http://answer.rutgers.edu/page/sexetc_website/

Note: Sexetc.org is a comprehensive sex ed resource by teens, for teens. This peer-to-peer communication site is monitored and run though Answer, the national sexuality education organization based at Rutgers University. The website provides information about relationships, sex, LGBTQ, biology, sexually transmitted diseases, pregnancy, birth control, and abuse and violence.

http://www.apa.org/

Note: The American Psychological Association (APA) hosts a trustworthy website that addresses many topics in psychology. This site reviews articles as resources to guide or instruct work with students, parents, and faculty members. This website often includes recent and up to date sources of intervention as well as pertinent data.

http://www.nasponline.org/search.aspx?cx=000162660937375218598:1mbxeeud2d0&cof=FORID%3A9&q=teen%20sexuality

Note: The National Association of School Psychologist (NASP) also integrates research and data regarding psychological topics and has helpful handouts available.

http://www.cmhc.utexas.edu/commonconcerns.html

Note: The above link hosted by The University of Texas at Austin represents a comprehensive set of resources addressing sexual assault, rejection, relationships, dating violence, sexual consent, and healthy sexuality.

http://www.healthychildren.org/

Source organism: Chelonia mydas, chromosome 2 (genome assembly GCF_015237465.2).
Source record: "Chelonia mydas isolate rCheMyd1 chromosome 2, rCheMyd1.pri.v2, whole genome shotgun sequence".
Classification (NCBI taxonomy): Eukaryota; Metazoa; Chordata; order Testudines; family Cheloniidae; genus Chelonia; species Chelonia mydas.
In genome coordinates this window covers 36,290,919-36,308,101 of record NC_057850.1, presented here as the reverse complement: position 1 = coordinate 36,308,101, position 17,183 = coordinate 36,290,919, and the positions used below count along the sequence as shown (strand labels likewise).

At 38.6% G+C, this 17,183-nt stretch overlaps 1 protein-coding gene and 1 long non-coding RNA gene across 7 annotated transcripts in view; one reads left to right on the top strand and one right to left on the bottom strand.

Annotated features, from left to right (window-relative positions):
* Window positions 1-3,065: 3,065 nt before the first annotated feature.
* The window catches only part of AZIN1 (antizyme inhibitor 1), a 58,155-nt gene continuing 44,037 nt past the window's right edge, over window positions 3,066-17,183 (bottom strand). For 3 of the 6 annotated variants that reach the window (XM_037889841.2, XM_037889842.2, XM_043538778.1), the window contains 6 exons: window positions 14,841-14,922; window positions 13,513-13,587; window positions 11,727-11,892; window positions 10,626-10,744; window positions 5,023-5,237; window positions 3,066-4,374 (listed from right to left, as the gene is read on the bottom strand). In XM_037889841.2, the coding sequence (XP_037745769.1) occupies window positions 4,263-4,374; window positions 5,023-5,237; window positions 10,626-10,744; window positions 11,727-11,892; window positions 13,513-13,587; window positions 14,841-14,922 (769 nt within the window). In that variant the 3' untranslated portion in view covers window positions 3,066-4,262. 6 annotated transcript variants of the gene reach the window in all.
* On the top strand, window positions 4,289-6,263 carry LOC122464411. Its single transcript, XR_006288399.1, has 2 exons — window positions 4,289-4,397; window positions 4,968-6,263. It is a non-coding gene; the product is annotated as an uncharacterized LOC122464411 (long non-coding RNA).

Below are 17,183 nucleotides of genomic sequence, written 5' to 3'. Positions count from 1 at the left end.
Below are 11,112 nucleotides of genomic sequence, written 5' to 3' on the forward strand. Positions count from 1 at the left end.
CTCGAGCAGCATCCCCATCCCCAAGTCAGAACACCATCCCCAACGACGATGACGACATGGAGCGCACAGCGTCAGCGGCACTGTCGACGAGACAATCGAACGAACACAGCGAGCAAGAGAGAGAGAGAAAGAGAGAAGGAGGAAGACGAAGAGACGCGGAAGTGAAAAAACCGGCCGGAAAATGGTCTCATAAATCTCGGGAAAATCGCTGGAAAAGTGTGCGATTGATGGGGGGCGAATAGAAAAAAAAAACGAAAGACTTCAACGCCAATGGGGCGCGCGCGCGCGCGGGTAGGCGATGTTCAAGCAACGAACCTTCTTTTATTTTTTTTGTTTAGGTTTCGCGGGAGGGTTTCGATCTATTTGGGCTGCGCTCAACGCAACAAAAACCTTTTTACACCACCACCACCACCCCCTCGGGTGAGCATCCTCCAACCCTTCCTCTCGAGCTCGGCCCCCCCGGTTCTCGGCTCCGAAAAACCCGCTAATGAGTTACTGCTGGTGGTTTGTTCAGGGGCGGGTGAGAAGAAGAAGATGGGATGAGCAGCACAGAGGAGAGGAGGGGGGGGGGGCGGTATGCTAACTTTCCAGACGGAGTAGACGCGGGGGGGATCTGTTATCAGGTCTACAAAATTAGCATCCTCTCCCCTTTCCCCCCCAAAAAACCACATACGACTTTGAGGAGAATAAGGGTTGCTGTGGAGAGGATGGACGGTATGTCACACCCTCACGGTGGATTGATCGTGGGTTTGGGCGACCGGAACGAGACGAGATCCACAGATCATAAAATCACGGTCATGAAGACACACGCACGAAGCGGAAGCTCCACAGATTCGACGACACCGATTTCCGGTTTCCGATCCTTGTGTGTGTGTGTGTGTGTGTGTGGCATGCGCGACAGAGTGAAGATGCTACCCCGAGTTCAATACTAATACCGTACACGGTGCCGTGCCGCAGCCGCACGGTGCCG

Note: From the American Academy of Pediatrics, this website has short content on a wide range of sexual health topics for adolescents and parents, and is updated regularly.

http://kidshealth.org/PageManager.jsp?lic=48&cat_id=20014&ps=203#cat20017

Note: For quick answers to quick sexual health questions that our students ask regularly.

http://www.cdc.gov/HealthyYouth/yrbs/index.htm?s_cid=tw_cdc16

Note: This website includes current statistics to stay on top of trends and includes data from the Youth Risk Behavior Survey. This gives access to all of the data available nationally, and you can sort it by a number of variables (geography, specific “risk” question, year, grade, race/ethnicity, etc).

Do We Still Need Libraries?

The New York Times is running one of its Room for Debate series on the future of libraries.  The four debaters (so far) are Luis Herrera, director of the San Francisco Public Library (and a board member of the Digital Public Library of America); Susan Crawford, visiting professor at Harvard Law School; Buffy J. Hamilton, a school librarian at Creekview High School in Canton, Georgia; and Berkman fellow Matthew Battles.  All four of their essays are excellent. And each of them answers the “debate” question in the affirmative: yes, we do still need libraries.  Of course, they are right.

It is worth backing up and asking why this question even applies.  What would lead us to question the library as an institution?  After all, as the authors point out, they are more popular than ever by many metrics, including how many people still walk through their doors.  Why is this even a “debate”?

It’s a debate because too many people think that we don’t need libraries when we have the Internet.  That logic couldn’t be more faulty.  We actually need libraries more (as Luis Herrera points out) now that we have the Internet, not less.  But we have to craft a clear and affirmative argument to make that case to those who don’t work in libraries or focus deeply on their operations.  Librarians have to make a political and public case, which is too rarely being made effectively today.